“No afternoon tea party is complete without a gorgeous teapot... I pounced on this divine silver-plated teapot in Venice and lugged it around for three months, much to my husband’s dismay...”
And so begins Alexandra Nea Graham’s personal journey into the world of afternoon tea. With her exquisite drawings, she captures a world that revisits the old tradition of taking the time over simple pleasures: cooking, brewing tea and sitting down to have a chat and enjoy homemade food with friends and family.
It’s also a world that encapsulates fashion designer Al’s lifelong passions: collecting, baking and drawing. And it’s a private world she has recently begun to share through her blog, The Art of Afternoon Tea.
So what came first? ‘I’ve been drawing for as long as I can remember and I started collecting china teacups when I was around 13’, Al tells me while pouring us tea in the sun-filled kitchen of the 1890s worker’s cottage she shares with her husband, Jim, in Sydney’s inner west.
‘Mum is a great cook and was always getting my sister and I to help her in the kitchen when we were very young. I don’t know why but I’ve always loved the baking side of cooking.’
As she slices the decadent looking raspberry and hazelnut cake, she continues, ‘I think it appeals to me because it’s so visually attractive.’
Holding a Mother-of-Pearl handled fork in one hand and a vintage, hand embroidered napkin in my other, I’m inclined to agree with her. The whole table is so visually attractive it deserves to be captured before our plates become filled with crumbs, cups tea-stained and saucers splattered with milk.
Thankfully, Al has already captured 62 such vignettes and still has many more recipes to bake, and china, cake stands, cutlery and napery to draw. Each week she posts a drawing, writes notes on the collectables, the origin of the recipe as well as the recipe in full.
Aside from her love of drawing, she has another incentive to keep her project going; ‘There is a ban on me adding to my teacup collection until I have drawn them all’, she laughs as we look at the dresser with its shelves of stacked teacups, plates, vintage tins and cut glass cake stands and silverware.
Al can’t remember how the idea for the blog came about, ‘About three years ago I was looking for a reason to draw. While I love fashion design, art is my other main passion and I had been thinking about ways to move towards an illustration career. One day I made a cake, pulled it out of the oven and decided to draw it. It worked out well and I thought I should keep doing it. Then I drew a stack of teacups and it went from there.’
Generally, Al will bake on a Saturday and set up the scene to draw on the Sunday. ‘I draw here,’ she says, pointing to the kitchen table we are sitting at, ‘because the light is so good.’
The illustrations are drawn with mix media; the main material used being coloured pencils and other medias often used are the pantone markers (as traditionally used in fashion illustrations) and graphite pencils.
Al will complete the picture in one sitting. ‘It takes about eight or nine hours to draw a full afternoon tea scene. Once I’m involved in drawing I don’t want to be doing anything else until I’ve finished.’
Realising she could have the makings of a visually different cookbook, she sent word out to friends and family asking for any afternoon tea recipes, particularly any involving family traditions. The response she got was ‘fantastic’.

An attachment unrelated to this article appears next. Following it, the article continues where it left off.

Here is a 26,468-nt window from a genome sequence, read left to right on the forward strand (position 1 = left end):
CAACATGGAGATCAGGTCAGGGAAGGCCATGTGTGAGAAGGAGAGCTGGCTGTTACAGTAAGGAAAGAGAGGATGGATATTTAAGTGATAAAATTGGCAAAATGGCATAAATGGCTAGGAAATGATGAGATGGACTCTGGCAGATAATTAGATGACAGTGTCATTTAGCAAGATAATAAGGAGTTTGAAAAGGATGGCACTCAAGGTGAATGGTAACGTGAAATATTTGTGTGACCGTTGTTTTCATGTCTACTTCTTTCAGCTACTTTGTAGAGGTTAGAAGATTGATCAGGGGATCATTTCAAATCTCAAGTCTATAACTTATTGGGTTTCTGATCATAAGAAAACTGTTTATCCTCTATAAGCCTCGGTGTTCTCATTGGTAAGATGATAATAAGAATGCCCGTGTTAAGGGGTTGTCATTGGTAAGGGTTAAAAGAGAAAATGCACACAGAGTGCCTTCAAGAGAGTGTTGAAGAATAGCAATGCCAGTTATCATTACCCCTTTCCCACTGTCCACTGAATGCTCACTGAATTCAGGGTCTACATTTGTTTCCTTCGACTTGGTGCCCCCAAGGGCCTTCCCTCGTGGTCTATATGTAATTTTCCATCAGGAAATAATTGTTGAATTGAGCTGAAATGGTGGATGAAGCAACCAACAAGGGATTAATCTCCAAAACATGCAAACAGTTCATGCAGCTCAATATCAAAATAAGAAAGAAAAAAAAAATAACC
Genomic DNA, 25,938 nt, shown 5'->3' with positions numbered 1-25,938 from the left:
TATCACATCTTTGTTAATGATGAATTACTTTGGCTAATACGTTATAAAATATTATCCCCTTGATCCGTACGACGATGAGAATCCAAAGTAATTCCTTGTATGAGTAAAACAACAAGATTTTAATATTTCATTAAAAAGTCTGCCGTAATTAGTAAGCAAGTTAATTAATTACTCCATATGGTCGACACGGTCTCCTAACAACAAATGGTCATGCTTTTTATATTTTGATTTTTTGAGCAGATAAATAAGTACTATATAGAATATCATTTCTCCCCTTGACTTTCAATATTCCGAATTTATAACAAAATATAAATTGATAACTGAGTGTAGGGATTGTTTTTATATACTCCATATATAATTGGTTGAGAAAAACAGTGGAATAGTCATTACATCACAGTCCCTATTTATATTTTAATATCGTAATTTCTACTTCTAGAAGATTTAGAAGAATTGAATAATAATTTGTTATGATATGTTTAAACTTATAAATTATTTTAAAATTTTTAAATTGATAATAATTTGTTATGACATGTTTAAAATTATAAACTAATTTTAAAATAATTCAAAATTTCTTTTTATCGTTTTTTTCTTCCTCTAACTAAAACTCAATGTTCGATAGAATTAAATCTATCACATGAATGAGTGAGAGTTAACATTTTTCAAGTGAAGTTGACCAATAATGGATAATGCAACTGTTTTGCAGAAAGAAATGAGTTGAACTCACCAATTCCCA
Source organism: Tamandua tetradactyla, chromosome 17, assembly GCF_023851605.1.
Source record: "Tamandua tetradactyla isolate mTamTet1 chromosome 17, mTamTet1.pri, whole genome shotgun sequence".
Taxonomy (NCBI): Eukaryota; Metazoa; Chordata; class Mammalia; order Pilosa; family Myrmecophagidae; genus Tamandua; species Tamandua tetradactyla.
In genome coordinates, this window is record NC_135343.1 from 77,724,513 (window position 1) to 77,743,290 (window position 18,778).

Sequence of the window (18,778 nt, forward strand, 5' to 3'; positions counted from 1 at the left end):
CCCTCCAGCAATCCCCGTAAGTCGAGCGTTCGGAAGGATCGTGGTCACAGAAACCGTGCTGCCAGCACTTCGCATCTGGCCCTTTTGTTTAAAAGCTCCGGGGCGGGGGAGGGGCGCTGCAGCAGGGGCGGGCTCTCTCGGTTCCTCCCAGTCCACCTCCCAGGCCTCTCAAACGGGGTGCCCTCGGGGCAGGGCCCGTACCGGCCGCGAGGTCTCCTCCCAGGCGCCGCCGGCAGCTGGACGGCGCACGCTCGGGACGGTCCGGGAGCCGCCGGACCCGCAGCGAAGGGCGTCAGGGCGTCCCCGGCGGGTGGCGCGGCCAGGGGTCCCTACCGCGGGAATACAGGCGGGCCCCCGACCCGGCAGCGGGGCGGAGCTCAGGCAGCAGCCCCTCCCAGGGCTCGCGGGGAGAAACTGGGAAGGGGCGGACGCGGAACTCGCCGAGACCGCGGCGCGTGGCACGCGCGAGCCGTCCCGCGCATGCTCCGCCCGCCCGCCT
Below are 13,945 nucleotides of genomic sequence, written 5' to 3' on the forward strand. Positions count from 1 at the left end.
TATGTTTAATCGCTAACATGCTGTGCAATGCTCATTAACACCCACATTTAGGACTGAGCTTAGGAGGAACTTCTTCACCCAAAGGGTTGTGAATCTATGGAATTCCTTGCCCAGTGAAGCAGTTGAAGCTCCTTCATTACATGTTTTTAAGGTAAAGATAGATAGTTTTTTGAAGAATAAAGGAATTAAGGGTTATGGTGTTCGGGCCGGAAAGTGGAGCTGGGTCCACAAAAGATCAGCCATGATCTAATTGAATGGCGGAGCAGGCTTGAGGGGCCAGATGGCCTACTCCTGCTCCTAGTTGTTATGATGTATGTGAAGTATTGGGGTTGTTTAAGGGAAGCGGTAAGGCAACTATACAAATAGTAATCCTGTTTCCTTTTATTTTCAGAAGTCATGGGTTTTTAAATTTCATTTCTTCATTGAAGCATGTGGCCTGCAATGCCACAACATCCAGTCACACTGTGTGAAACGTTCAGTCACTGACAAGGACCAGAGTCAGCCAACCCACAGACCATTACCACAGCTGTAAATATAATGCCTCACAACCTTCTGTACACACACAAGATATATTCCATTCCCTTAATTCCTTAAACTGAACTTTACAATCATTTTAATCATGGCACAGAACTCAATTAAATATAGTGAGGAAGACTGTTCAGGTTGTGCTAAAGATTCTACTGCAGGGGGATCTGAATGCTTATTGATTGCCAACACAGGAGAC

Using the blog as a showcase for her work has given her a reason to draw and without purposefully setting out to do so, she has managed to create a project that ‘has all just come together. It’s a combination of all my loves through the years coming through really nicely.’
A culmination of her life experience so far too: five years ago, Al and Jim moved to London and spent two years living, working and travelling around. Weekends were filled with trawling through markets, hunting out antique stores and unearthing more pieces for her collections.
If forced to pick a favourite cup and saucer, it would be a Shelley one her husband gave her, ‘Jim found it in a shop I always visited. Bizarrely I had already seen it, loved it but not told him about it and then on my birthday I discovered he’d found it anyway.’
Having bought their house three years ago, it’s only since moving her 'drawing things’ from her childhood home and creating artwork here that this house has really felt like home. It also helps having all her collections around, ‘Everything I’ve collected overseas was bought with the intention it would have its place. I always knew that one day we would have our own home and they would have their own place on my dresser in my own kitchen.’
'Every piece we have here has a story attached to it. Every object was loved and wanted and has helped create our home. I can look around and remember that I lugged that teapot around in a suitcase or I found those cups at a flea market in Paris.’
Al points to the old meatsafe in the kitchen now home to her pantry, ‘I like remembering that we bought this while on a trip to Adelaide for a friend’s engagement party and we organised for it to be brought back to Sydney on the back of a truck.’
Our afternoon tea is nearly finished when she picks up the old lace placement underneath the cut glass vase of roses, ‘I like the story of old things and the intricate nature of them. Look at this piece of lace. Someone spent a long time hand-sewing this and all these years later I appreciate all the work that has gone into it.’
This small and delicate piece of material encapsulates Al’s feelings about home and life perfectly; ‘I don’t like cutting corners with anything, I like to take the time and maybe ultimately that is what appeals to me.’
To see more of Al’s work, visit The Art of Afternoon Tea here.
Artwork ©Alexandra Nea
Photography ©Sophie Leece